Is there such a thing as not enough sun?
By Shae Marshall-Rae
I found this one really hard to comprehend, if you have ever noticed the common trend in my articles… avid sunscreen protection is my mantra. And I stick by this.
How much sun do we actually need for sufficient supply of vitamin D?
Just the other day, I came to a realisation. I realised that my entire office for my day job exists in my living room. So does pretty much all of my life, which has led me to a lifestyle that …pretty much sees no sun whatsoever. After getting on my high-horse about the effects of getting too much Vitamin D (in this article), I was forced to consider what it could mean if we weren’t to get enough sun (and yes, this was very very hard for me to consider)
So, now that we know how much is too much…
How little is too little?
At this time of year, when the UV rating in Australia is about 3 in most areas, which is moderate — recommending a hat, sunscreen and for us to ‘seek shady areas’ (check, done!) — it is recommended for 2-3 hours of sun exposure over the entire week. So that’s a maximum of 25 minutes in direct sunlight per day. Darker skins need about 2-3 times more exposure, as the concentration of darker melanin cells in their skins protect them from UV exposure much more effectively.
Also, for you sunscreen buffs like me, there are studies that suggest that sunscreen use does not affect your ability to absorb Vitamin D (here is an article showing the study). So, there’s no reason to be reckless, especially in the Australian sun — it can still adversely affect your skin, even in wintertime!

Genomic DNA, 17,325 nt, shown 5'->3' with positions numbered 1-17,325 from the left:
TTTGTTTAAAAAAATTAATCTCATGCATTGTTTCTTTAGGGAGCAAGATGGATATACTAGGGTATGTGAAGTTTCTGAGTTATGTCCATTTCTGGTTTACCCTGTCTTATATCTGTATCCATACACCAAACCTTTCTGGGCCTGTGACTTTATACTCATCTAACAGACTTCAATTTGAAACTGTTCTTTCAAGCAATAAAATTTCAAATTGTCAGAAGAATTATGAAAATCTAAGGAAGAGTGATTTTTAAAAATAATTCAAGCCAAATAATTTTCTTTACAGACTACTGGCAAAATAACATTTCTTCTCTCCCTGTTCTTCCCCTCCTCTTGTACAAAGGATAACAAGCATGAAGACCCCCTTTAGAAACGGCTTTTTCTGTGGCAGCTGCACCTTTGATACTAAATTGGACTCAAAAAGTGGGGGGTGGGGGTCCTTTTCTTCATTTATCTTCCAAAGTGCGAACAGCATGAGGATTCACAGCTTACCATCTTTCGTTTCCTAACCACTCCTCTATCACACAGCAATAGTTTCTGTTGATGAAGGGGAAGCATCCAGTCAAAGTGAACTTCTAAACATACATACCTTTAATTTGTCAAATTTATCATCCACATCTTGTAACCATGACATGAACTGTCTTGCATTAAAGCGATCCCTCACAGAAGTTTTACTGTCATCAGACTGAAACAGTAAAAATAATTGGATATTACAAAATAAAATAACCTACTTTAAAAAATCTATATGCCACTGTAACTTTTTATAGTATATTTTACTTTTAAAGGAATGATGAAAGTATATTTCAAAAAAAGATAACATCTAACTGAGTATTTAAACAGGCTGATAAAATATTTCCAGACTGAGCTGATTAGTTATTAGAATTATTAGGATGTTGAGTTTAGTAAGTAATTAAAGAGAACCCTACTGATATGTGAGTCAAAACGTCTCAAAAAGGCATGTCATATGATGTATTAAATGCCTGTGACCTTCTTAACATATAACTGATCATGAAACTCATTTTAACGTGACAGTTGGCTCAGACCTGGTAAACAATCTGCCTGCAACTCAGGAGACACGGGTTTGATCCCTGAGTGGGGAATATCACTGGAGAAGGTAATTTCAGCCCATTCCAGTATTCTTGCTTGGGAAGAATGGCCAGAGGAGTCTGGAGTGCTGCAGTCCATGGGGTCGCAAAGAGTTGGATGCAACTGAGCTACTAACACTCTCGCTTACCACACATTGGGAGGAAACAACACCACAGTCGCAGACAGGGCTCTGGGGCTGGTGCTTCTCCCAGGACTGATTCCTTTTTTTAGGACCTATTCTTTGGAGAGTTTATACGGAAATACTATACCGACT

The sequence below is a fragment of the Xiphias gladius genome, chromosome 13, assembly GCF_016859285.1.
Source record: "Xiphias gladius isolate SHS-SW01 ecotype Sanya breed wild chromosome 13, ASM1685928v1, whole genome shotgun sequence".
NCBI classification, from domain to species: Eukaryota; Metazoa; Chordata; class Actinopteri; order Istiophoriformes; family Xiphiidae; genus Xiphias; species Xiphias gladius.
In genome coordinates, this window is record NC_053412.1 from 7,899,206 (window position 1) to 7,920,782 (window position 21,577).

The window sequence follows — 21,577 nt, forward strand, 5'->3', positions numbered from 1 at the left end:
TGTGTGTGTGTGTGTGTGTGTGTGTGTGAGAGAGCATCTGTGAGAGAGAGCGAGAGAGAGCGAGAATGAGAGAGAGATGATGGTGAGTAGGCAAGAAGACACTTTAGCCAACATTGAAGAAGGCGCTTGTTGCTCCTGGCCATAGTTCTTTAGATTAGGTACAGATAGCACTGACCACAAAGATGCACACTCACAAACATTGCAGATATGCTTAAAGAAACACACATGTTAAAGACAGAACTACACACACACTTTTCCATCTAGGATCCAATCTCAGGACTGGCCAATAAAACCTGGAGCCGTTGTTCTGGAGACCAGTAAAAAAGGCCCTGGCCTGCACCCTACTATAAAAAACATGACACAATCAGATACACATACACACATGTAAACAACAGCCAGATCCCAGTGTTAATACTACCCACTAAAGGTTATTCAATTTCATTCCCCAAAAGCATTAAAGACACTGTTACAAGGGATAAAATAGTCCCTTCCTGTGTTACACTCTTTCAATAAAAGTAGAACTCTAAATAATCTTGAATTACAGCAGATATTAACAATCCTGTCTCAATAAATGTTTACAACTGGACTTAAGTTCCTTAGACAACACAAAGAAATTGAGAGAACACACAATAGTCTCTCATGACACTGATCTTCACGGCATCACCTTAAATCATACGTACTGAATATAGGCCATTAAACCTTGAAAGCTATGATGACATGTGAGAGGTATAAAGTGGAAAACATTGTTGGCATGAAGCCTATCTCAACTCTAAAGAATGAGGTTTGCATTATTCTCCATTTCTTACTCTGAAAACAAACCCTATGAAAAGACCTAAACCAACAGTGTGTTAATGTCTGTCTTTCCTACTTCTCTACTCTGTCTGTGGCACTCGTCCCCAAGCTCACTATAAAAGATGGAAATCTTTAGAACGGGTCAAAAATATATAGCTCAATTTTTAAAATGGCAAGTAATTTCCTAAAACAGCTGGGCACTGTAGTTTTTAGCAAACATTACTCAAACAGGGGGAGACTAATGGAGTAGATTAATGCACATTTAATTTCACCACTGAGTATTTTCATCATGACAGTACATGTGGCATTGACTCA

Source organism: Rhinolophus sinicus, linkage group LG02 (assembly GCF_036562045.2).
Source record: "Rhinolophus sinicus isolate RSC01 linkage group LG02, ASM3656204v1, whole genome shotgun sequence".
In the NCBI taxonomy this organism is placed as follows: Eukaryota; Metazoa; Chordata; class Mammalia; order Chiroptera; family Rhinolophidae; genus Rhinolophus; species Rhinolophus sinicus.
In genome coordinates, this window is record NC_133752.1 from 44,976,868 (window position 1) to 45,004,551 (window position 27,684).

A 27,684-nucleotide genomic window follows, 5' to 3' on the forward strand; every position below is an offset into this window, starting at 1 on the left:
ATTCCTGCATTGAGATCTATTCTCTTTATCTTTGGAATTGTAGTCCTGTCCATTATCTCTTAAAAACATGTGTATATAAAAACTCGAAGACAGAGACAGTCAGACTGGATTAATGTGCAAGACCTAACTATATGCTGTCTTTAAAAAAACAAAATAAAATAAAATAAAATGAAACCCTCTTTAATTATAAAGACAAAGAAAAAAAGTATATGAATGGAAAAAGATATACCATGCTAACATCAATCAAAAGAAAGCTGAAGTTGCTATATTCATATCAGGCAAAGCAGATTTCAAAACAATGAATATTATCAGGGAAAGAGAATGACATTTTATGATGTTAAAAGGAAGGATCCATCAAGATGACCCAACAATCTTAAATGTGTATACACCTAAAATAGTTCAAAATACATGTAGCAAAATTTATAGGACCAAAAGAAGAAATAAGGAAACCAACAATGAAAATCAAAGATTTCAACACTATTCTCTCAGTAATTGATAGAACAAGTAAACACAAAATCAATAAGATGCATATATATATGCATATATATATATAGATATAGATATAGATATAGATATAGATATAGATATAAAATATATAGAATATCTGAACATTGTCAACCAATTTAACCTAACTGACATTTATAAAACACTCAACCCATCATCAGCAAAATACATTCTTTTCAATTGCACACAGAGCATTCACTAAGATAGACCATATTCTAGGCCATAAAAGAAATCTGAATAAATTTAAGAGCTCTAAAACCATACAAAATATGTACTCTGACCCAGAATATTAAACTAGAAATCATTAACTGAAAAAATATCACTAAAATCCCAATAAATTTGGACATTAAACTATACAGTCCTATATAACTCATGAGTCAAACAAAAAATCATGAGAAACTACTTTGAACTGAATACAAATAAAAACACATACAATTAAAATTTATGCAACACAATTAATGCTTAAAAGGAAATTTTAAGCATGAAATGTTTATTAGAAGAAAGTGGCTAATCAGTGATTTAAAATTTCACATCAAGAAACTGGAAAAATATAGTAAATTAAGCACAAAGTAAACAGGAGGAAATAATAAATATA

So, what happens when you don’t get enough Vitamin D?
Sunshine is helpful for releasing endorphins, and we all know endorphins make us happy. That’s always a bonus. (But in my opinion, I would regard ‘happy’ sun as morning and afternoon sun, rather than the bite-y midday sun —sunburn certainly is not endorphin-releasing type joy). It can also lead to bone and muscle pain in the short term, with Ricketts still a very real possibility in children lacking Vitamin D, and weak fragile bones (Ostopenia) in adults.
Long-term, Vitamin D deficiency has been linked to increased risk of serious health conditions like; Multiple Sclerosis (MS), diabetes, various cancers, heart disease, mental health conditions (like schizophrenia) and other auto-immune diseases.
…I think I might lose the vampire-like sun fear, and get out more. 30+ and all.